Numerical Aspects of Drift Kinetic Turbulence: Illposedness , Regularization and Apriori Estimates of SGS Terms. Ravi Samtaney Mechanical Engineering & Applied Mathematics King Abdullah University of Science and Technology, Saudi Arabia 22 nd ISNCP 2011, Long Branch, NJ, USA
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Numerical Aspects of Drift Kinetic Turbulence: Illposedness, Regularization and Apriori Estimates of SGS Terms
Ravi Samtaney
Mechanical Engineering & Applied Mathematics
King Abdullah University of Science and Technology, Saudi Arabia
22ndISNCP 2011, Long Branch, NJ, USA
September 79, 2011
where
 distribution function f(x,y,z,v,t) in 4D
 drift velocity , in the “toroidal” direction
 v : velocity along the magnetic field lines
 , q: ion charge, mi : ion mass
Adiabatic electrons
Poisson equation in cylindrical geometry
 φ: electric potential;
 electric field;
 ion cyclotron frequency ;
 Te: electron temperature profile;
 n0: electron density profile;
 ion density profile ;
 , average on the magnetic field lines
linearized polarization term
adiabatic response of the electrons
Initial and Boundary Conditions
 Local Maxwellian as the equilibrium part:
 Perturbation:
where g(r) and h(v) are exponential functions
where εmn and φmnare the random amplitude and random phase for the mode (m,n)
Periodic boundary condition onθand z
Boundary condition onr: zero flux of f
Homogeneous Neumann (Dirichlet) boundary condition for potential inr at 0 (rmax)
 Temperature , where ;
 Time , where  length
 Velocity , normalized to the sound speed
 Potential & electric field
Normalized equations:
In the uniform field case, the Liouville theorem is applicable
Hence the Vlasov equation can be written in conservative form:
Time evolution for
2nd and 3rd order TVD RungeKutta. 2nd order scheme written below:
For numerical stability, it was empirically found that the following form of the equations leads to a much more robust and stable numerical simulations and requires no filtering (δfnumerics on fullf equation)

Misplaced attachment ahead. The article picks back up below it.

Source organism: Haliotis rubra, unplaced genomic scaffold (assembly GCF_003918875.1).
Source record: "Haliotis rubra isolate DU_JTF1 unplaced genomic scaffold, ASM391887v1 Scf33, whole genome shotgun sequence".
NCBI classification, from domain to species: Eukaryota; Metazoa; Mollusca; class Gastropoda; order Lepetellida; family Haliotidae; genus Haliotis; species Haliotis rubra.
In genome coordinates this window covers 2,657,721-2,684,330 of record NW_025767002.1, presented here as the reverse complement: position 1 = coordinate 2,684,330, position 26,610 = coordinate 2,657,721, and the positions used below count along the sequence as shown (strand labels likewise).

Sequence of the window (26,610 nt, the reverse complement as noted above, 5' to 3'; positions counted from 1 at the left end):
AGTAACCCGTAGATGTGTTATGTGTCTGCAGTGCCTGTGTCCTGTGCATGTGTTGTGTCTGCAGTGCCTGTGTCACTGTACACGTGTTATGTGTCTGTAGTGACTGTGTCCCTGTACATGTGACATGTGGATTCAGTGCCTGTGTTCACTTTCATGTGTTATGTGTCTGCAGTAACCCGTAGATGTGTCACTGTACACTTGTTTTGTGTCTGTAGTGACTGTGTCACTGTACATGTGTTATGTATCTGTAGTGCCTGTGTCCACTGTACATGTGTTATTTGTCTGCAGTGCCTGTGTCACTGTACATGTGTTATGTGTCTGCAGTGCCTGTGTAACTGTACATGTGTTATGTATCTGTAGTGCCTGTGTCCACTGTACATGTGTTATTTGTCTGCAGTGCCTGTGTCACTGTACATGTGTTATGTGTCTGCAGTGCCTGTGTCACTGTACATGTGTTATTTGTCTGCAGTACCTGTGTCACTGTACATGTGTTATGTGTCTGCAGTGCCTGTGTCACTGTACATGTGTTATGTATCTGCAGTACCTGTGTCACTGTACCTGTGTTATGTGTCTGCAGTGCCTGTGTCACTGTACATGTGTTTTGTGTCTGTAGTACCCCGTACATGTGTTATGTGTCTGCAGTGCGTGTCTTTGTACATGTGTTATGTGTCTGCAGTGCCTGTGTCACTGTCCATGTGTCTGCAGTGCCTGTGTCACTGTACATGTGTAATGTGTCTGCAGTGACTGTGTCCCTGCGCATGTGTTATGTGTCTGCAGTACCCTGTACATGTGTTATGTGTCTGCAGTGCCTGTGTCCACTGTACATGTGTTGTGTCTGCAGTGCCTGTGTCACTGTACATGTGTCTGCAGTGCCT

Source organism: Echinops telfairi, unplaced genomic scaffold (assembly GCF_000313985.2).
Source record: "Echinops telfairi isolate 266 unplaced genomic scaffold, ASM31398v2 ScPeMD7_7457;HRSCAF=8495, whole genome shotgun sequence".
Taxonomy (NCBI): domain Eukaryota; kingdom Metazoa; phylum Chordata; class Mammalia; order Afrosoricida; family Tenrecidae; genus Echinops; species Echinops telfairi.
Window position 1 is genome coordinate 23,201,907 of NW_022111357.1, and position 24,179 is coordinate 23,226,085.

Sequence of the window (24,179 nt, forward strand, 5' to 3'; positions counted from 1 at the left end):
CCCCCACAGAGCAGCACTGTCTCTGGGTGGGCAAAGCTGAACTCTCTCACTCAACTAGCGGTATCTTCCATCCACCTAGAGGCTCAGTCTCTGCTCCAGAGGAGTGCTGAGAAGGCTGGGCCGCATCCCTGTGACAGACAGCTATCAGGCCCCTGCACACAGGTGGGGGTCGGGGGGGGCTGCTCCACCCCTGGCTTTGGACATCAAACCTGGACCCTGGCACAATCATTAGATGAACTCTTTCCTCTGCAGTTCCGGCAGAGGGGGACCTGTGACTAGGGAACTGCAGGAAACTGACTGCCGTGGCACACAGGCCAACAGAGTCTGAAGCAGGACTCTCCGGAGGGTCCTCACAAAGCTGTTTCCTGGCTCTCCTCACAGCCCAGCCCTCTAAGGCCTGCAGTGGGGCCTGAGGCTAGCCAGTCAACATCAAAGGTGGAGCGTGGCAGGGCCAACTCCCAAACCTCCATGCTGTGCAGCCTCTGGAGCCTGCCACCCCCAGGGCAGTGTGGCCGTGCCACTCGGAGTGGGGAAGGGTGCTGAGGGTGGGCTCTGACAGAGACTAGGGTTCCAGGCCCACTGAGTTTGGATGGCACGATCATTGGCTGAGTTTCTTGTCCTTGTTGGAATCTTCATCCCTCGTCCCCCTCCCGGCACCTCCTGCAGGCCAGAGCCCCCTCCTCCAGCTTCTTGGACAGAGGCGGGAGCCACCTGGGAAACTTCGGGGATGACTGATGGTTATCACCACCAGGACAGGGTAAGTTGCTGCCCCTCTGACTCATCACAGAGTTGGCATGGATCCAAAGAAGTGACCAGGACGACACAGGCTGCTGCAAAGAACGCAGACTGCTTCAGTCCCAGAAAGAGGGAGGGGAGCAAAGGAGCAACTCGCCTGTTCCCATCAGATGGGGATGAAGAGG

References: 1) Hill and Pullin, J. Comput. Phys. 2004, for tuned finite differences
2) Pirozzoli, J. Comput. Phys. 2002. for upwindbiased fluxes
 Finite volume discretization:
High order upwind discretization
1st, 3rd, 5th and 7th order options in the code
Central finite difference discretization
2nd, 4th order, 2nd and 4th order tuned finite difference options in the code
 Example: 5th order upwinding flux calculation:
Real part > dispersion
Imaginary part > dissipation
Average on z and subtracted from original Poisson equation
Poisson: , where
Fourier expansion:
Results in a pentadiagonal solve:
Together with Neumannand Dirichletboundary condition:
use 4th order finite differencescheme to solve 1D linearsystem for the Fourier modeswith a fast pentadiagonal solver
Domain: [0:15] x [0:2π] x [0:1500] x [8:8]
Mesh resolution: 256x256x32x256 (512 procsShaheen)
Time step dt=0.1
4th Order tuned centered finite difference
Density and temperature profiles
Linear
Nonlinear
t=2000
t=0
t=1600
t=3000
t=4000
Constant coordinatesurfaces visualizedr=2, z=0, θ=π
t=1600
t=2500
Linear phase
Nonlinear phase
t=4000
Variation of the kinetic energy:
Variation of the potential energy:
Conservation of the total energy
Mass conservation < 10 3 %
Energy conservation within 0.02%
where the collision operator:


Less than 1% difference until t≈2300
t=2200
Central
Upwind
t=4000
t=2000
Central
Upwind
t=4000
t=2000
t=4000
Good agreement until early nonlinear stage. Upwind method gives smoother distribution function at late times compared with central FD.
Good agreement up to k=6070.Upwind method results in steeper spectrum for high k
Energy pile up at high k
Leonard, Adv. Geophysics, 1974Pope, “Turbulent Flows”, Cambridge, 2000Rogallo & Moin, Ann. Rev. Fluid Mech, 1984Lesieur & Metais, Ann. Rev. Fluid Mech, 1996
Extra term resulting from correlations between subgrid quantities; a’ contains subgridmagnetic and electric fields
Define
the filtered field has
Filtered Vlasov equation:
Calculate the last three SGS terms
After t>2500 fraction of SGS terms compared with fv is in excess of 2030%